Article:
Meanwhile, skis were becoming less stubborn every year. Howard Head made a ski-shaped sandwich of aluminum sheets and wood, softer flexing than laminated wooden skis, a beauty in powder. Emile Allais and the Rossignol factory beefed this idea up and created the Allais 60 ski that dominated the 1960 Squaw Valley Olympics. But metal was soon challenged by fiberglass: first fiberglass sandwich construction, then fiberglass wrapped skis. These new materials were all inherently more robust than wood; skis didn’t need to be so stiff, little by little they began to bend, and carve....

Buckle boots were first introduced for convenience not for performance. Henke ads asked: “Are you still lacing while others are racing?.” But the powerful leverage of a metal buckle soon allowed skiers to tighten ever stiffer boots around their ankles. An American, Bob Lange, created the first really successful all-plastic boot. And immediately Lange boots were adopted by top racers who found that they didn’t have to move as vigorously to control their skis. Less effort meant better balance, meant less skidding and more medals. By the 70s the best skiers were all skiing with lower body action; upper body rotation and counter-rotation had both disappeared.

The pace of innovation in ski design picked up in the 70s and 80s but, curiously, this innovation always tended to follow the same path. Year by year, skis lost much of their stiff camber, became easier to flex, while remaining stiff in torsion. For more than twenty years this was the biggest engineering challenge for ski makers. Torsional stiffness is necessary for ski edges to bite and hold, whereas flex is important to let skis bend and carve. Earlier skis had to be stiff overall in order to hold an edge—no longer. The age of carved turns was dawning. This development was certainly racer driven. At higher speeds racers had more energy to bend their skis, and were the first to do so. Racers who carved a more perfect arc won more races. So engineers burned the midnight oil to give their factory-sponsored athletes skis that would carve ever cleaner arcs.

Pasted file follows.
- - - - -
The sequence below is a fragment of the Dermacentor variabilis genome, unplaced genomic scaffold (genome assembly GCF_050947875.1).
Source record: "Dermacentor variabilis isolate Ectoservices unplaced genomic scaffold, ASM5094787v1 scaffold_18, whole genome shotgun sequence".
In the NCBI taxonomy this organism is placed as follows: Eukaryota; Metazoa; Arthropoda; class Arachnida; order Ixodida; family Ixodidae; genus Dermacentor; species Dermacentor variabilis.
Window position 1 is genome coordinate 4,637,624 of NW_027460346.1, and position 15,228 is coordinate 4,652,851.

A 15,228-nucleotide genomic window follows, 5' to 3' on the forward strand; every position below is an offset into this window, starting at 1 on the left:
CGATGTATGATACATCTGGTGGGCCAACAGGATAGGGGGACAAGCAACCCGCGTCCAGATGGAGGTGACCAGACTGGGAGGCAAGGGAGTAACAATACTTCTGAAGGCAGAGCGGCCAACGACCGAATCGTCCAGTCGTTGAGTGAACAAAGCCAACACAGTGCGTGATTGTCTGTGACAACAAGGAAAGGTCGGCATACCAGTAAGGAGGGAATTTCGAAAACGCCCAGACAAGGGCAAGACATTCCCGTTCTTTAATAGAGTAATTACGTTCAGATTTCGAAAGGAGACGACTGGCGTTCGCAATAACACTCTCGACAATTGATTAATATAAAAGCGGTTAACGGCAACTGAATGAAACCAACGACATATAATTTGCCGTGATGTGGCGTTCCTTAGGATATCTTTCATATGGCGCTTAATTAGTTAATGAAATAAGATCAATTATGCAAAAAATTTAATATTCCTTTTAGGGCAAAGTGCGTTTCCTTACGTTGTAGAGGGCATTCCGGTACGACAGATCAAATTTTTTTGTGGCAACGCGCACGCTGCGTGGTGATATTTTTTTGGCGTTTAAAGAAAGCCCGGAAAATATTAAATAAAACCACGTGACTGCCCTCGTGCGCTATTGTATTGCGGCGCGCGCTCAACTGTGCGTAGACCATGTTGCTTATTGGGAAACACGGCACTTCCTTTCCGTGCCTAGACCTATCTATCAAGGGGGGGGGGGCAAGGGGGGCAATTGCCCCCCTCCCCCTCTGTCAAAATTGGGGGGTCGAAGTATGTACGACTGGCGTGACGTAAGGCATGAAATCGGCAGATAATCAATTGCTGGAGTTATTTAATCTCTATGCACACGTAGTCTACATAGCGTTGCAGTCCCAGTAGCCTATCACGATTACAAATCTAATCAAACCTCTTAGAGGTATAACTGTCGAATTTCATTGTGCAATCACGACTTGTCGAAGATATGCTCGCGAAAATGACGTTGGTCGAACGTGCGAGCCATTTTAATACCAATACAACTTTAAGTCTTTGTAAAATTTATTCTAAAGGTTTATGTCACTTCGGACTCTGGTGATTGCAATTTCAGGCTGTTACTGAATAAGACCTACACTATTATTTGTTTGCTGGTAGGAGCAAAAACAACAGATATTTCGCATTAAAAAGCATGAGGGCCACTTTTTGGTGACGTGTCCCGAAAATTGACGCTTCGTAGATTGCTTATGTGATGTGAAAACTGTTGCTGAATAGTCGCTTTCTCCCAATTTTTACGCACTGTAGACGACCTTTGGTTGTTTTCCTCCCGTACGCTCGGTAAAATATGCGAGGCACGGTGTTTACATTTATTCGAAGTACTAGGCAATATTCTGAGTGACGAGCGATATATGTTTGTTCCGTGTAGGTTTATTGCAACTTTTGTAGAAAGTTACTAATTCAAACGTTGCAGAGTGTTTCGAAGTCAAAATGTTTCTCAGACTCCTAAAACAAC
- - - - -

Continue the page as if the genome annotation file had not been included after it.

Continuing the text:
Naturally there were false starts and pointless detours in this saga of technical and technique innovation. Some great skis—hollow-core fiberglass models in particular—proved too expensive to build at a profit. And occasionally the eccentric, personal style of a great champion like Frenchman Patrick Russell sent both skiers and equipment designers off on a false path: sitting back on the tails of their skis, rear-waisted skis, boots with absurdly high rear “spoilers” to help skiers sit back.… Yoiks! Eventually, of course, the double pendulum would swing back to center.

In recent times, much equipment innovation has been driven by the desire to rationalize and simplify the manufacturing process, and thus maintain profits in an increasingly competitive world equipment market. Foam cores replaced wood in the hearts of many skis, primarily because they saved money. Cap skis too, were initially an attempt to simplify a complex manufacturing process. Luckily, these new technologies offered some performance pluses too.